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EDITORIAL - Breaking faith: Fans have had it with the Pirates' rebuilding

Written by Susan Mannella on .

The team should make it official. It's time to change their name to the Pittsburgh Prospects.

That's how it feels little more than a day after All-Star, Gold Glove center fielder Nate McLouth was traded for three minor-leaguers.

The team's latest home run and RBI leader was dispatched to Atlanta after management signed him to a three-year, $15.75 million contract in February and team President Frank Coonelly declared him one of the Pirates' three core players. The Nutting ownership's latest salary dump comes two months into this year's schedule and four months before the Pirates, after 17 straight losing seasons, will claim the distinction of losingest franchise in pro sports history.

You can now be sure of that.

Front-office apologists will defend the trade by pointing to Mr. McLouth's .256 average and his replacement in the field by farm-system talent Andrew McCutchen (who was 2-for-4 in his PNC Park debut yesterday).

But this affront to the fans hurt because of more than numbers.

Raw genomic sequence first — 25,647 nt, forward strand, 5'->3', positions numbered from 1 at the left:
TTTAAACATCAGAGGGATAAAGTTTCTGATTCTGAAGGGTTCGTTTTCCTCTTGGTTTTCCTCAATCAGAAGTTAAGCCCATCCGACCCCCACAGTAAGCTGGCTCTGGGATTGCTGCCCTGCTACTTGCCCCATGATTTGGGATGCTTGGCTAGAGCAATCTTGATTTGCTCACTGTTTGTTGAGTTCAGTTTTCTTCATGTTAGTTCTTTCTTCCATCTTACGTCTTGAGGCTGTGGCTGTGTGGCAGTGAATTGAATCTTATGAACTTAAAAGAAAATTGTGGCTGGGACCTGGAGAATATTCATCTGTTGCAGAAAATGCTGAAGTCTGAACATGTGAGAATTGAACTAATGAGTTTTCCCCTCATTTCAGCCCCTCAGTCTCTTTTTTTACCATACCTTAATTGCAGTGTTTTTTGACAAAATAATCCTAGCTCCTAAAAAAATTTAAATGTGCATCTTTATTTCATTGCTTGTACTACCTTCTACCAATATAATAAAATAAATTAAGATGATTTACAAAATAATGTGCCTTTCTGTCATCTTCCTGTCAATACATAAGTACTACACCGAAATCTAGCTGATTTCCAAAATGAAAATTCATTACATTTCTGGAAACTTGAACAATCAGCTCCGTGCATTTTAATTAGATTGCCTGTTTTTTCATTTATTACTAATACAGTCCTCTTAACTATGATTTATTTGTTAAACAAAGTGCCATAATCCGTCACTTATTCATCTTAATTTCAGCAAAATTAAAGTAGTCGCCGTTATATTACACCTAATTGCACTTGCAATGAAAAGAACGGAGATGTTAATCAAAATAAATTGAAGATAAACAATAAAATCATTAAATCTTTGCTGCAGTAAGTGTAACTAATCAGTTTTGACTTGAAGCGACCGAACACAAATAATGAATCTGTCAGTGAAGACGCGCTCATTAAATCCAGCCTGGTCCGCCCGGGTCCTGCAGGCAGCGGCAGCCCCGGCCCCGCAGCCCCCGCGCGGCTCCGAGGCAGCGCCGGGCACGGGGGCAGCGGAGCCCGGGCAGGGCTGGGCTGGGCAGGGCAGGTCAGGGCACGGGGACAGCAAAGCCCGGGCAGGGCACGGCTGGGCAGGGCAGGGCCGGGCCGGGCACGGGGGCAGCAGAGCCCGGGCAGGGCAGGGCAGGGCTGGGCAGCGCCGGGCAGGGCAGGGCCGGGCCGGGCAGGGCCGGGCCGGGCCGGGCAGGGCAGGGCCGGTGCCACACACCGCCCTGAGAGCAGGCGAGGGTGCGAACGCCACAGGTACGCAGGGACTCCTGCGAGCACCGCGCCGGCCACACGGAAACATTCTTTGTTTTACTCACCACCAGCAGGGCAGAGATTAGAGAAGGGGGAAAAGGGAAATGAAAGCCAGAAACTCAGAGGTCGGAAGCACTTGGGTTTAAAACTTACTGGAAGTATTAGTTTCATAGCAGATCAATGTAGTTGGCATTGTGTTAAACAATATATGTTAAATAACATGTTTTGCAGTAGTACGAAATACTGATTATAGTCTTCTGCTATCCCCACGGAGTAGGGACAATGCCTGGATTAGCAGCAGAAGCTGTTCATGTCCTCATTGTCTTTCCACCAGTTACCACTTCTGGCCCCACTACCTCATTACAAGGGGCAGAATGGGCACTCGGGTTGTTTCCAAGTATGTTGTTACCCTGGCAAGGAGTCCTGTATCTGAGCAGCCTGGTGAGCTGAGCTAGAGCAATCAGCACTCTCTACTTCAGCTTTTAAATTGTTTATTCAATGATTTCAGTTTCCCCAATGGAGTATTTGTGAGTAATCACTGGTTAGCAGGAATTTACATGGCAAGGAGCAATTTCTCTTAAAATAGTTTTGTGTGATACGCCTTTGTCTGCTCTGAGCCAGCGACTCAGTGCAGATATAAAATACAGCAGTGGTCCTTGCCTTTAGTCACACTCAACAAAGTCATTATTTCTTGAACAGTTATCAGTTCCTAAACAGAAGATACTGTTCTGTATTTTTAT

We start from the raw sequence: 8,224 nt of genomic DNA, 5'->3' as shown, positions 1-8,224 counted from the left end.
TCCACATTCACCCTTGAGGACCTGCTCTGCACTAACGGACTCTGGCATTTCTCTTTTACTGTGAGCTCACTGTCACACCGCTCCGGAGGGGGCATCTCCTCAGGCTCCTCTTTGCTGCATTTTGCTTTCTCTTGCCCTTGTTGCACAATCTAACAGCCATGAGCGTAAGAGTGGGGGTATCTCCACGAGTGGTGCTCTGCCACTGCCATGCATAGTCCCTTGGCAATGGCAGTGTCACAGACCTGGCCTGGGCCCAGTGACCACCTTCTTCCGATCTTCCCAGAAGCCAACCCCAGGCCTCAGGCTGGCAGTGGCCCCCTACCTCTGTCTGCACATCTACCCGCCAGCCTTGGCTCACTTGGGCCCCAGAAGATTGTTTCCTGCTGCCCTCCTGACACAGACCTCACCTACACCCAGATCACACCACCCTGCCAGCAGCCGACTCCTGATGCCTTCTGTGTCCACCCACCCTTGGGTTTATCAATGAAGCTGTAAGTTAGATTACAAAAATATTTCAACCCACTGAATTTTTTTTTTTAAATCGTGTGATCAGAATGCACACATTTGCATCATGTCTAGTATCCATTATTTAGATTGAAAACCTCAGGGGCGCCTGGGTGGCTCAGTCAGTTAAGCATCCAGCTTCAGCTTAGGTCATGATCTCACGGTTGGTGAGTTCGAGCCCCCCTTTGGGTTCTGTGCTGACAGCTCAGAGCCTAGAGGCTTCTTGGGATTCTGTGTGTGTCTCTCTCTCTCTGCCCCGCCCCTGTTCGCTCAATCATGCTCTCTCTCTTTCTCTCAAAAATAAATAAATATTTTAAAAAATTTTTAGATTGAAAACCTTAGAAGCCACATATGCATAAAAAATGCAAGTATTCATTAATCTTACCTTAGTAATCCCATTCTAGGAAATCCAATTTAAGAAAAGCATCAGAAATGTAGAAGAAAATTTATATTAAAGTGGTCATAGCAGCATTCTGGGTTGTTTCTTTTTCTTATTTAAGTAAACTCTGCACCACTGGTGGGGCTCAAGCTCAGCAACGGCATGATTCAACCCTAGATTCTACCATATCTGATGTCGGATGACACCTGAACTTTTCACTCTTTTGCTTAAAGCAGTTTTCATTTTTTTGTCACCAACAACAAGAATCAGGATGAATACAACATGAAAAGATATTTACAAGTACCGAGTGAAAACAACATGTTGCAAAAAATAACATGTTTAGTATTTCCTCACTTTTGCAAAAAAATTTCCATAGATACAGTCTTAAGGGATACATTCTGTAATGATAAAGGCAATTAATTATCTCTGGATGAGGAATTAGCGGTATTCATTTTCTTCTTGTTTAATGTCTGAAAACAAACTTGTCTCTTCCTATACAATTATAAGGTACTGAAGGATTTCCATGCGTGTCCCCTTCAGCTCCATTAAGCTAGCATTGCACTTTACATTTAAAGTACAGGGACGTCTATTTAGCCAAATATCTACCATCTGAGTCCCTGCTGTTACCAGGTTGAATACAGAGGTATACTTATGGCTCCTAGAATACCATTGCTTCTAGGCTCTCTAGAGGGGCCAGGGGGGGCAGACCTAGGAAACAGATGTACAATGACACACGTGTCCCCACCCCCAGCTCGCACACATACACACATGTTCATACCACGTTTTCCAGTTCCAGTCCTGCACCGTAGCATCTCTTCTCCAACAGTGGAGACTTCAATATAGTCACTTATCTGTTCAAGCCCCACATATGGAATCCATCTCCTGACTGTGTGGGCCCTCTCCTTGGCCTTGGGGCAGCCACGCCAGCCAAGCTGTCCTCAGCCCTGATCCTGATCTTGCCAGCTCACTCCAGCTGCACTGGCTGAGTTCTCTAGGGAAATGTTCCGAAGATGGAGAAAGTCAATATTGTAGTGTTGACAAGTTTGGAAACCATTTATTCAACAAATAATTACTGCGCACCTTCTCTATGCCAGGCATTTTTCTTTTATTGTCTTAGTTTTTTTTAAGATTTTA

The Pirates ownership pledged to start winning. And after fans endured the previous painful trades of stars Jason Bay and Xavier Nady, the team promised to build around Nate McLouth, catcher Ryan Doumit and pitcher Paul Maholm.

"The long-term commitments we have made to core players developed here, both this year and last year, reflect our commitment to build a strong core from within our system," Mr. Coonelly said four months ago. "Ryan, Paul and Nate all dedicated themselves to becoming championship-caliber players, and all three demonstrated a strong desire to play integral roles in this organization's turnaround."

That assurance rings hollow and the McLouth trade breaks faith with the fans, who were the lead partner in building for this team one of America's most beautiful ballparks. Eight years later the talent on the field has yet to measure up, while each successive Pirates executive says only the same thing: next year, next year, next year.

You don't build a contender with a revolving door. You don't put a face on a team with players who are here one year and gone the next.

It's time Pittsburgh baseball had ownership worthy of the game. Mark Cuban, where are you?

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